Born in Bhagura, a village in Bombay Presidency, Savarkar came from a lower-middle-class Marathi Chitpavan Brahmin family, which is to say precisely the kind of background likely to produce a Hindu nationalist. Tragedy struck early and often. Cholera picked off his mother, then plague his father. As a youth, Savarkar was already showing his bias, threatening Muslim boys with knives; by his own admission, he vandalised a mosque aged 13.

Savarkar read law in London. There, he moved in anarchist circles, sourcing pistols to send to nationalists back home. When his mate killed the Indian secretary of state’s political aide-de-camp in South Kensington, Savarkar was charged with conspiracy to murder and banished to a penal colony on the Andaman Islands. No sooner did he get there in 1910 than he began begging the Brits to release him. The letters have generated controversy in recent years, as liberals have rushed to suggest that Savarkar was a wimp. Not so, the Berkeley historian Janaki Bakhle concludes in this superb book on his life and times. She’s evidently no fan of Savarkar, but she makes it amply clear this was just subterfuge to secure freedom. Savarkar had
absolutely no intention of becoming a colonial poodle.

Savarkar was released in 1921, Bakhle writes, because the Brits saw him as something of a useful stooge. At the time, the Khilafat Movement was in full swing, and Raj officials thought it would be convenient to have an unreconstructed Islamophobe attacks Muslims and Gandhi. Savarkar played his part well, accusing Muslim men of raping ‘Hindu maidens’ en masse. All the same, he was kept on a tight leash. Savarkar remained under house arrest until 1937, when he was elected Hindu Mahasabha president.

What he wanted to do with Muslims was never very clear. Bakhle discerns a ‘striking resemblance’ between Savarkar’s Hindutva and the Nazi völkisch movement for racial purity, but I don’t think this is right. Shruti Kapila has argued more convincingly that it was not the extirpation of Muslims that Savarkar was after, but rather a hierarchy of faiths. As Bakhle writes, he said to an American journalist that Muslims in India were to be treated “as a minority in the position of your Negroes” — as a disenfranchised underclass.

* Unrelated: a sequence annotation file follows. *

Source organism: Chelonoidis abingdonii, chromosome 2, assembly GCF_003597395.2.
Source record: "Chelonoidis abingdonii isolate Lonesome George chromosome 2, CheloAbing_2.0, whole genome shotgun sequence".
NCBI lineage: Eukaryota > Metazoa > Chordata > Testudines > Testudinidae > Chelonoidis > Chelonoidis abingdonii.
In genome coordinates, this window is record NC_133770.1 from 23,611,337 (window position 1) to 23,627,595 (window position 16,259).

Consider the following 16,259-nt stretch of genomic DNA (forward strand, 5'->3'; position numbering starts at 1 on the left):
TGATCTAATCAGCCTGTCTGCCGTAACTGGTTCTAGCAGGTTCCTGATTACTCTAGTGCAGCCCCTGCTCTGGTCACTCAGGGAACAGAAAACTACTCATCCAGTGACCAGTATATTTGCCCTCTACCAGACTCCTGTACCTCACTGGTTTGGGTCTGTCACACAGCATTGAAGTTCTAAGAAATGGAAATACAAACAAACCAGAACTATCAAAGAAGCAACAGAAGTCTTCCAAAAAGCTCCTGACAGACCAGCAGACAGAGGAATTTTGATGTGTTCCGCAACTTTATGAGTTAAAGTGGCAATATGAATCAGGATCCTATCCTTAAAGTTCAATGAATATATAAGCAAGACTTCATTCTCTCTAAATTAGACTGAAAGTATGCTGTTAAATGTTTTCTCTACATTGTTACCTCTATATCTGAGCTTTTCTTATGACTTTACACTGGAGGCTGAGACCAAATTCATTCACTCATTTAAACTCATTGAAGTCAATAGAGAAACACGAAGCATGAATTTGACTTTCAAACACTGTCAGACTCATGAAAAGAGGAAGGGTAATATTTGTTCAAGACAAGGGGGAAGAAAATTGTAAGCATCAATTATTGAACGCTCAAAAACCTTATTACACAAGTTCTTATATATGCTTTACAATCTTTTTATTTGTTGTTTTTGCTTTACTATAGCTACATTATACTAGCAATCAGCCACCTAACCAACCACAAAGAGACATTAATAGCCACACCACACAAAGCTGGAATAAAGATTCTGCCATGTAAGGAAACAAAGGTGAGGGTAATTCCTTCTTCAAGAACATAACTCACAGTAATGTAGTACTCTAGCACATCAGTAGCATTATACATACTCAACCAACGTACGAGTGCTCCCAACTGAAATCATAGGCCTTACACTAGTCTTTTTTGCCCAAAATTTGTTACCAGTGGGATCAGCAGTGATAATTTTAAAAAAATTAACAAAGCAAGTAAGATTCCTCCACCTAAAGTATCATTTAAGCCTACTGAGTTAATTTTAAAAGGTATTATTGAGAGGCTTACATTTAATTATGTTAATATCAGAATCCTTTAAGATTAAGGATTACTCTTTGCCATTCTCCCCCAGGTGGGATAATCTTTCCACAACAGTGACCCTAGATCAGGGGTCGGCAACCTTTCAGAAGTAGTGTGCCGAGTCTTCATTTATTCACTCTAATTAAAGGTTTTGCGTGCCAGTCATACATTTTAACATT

At all events, Savarkar’s hatred for Muslims was his USP and, in many ways, a sentiment original to him. The word ‘Hindutva’ was coined in 1892 by the Bengali literary critic Chandranath Basu to connote Hindu-ness. It was in this more or less benign sense that Rabindranath Tagore and Bal Gangadhar Tilak used it in the decade that followed. Savarkar’s sleight of hand, however, transformed the word into the epithet it has now become, where pride in Hinduism is inevitably freighted with contempt for Islam.

Festive offer

Indeed, Savarkar’s pamphlet of 1923, Essentials of Hindutva, is as much a lesson in geography as it is a jeremiad against Muslims. Unsurprisingly, then, in later years, his anti-Muslim feelings eclipsed his anti-colonial feelings. So much so that at the time of Quit India, when most nationalists were eking out a sorry existence as jailbirds, Savarkar found himself a free man. The Mahasabha stayed aloof from the independence struggle. He was, ironically, arrested after independence, when the RSS alumnus Nathuram Godse killed Gandhi ostensibly with his blessing. Savarkar was let go for want of evidence, though kept under surveillance and effectively under house arrest in Shivaji Park, the Bombay neighborhood where he lived until his death in 1966.

Bakhle dispenses with his CV in a few quick pages, before homing in on his poems and povadas (didactic Marathi ballads). This is a literary study, not a biography. It’s a pity that it only covers his writings until 1937. Bakhle might have done well to serve up a full life to counter the recent spate of appalling hagiographies, including Vikram Sampath’s. Her prose is crystal clear, if a touch fogeyish. Dipping into the vocabulary of a Victorian ethnographer, she writes, for instance, that to many people nowadays, Hindutvavadi is a ‘contumelious insult.’

The most fascinating aspect of Bakhle’s book is her reconstruction of Savarkar’s caste politics. Basing her account on his Marathi writings, she concludes that he has been poorly understood outside his native Maharashtra. Few in the Hindi belt are aware of Savarkar’s ‘progressive’ side. Not only did he rail against scripturalism and vegetarianism, he also defended intercaste marriages long before Gandhi came around to the idea. He likewise enjoyed taking digs at cow worshippers, who “filled their cupped palms with cow urine and sprinkled it all over a temple but if Ambedkar were to give them Ganga water, they believe they have been polluted.”

Progressive on caste, reactionary on religion: there was an internal consistency to it. The objective was to unite Hindus against Muslims. Low-caste Mahars ought to be allowed to draw water from public wells, he argued, since the real untouchables were Muslims. Still, Savarkar’s radical side should not be ignored.

“The great majority of the Brahmins are those who doggedly deny the horrors of the system in the teeth of such a mass of evidence; who, when they speak of freedom, mean the freedom to oppress the untouchables.” Who said this, Ambedkar or Savarkar? Before I read Bakhle’s book, I confess I’d got this wrong.

The writer is a historian at the University of Oxford and author of Another India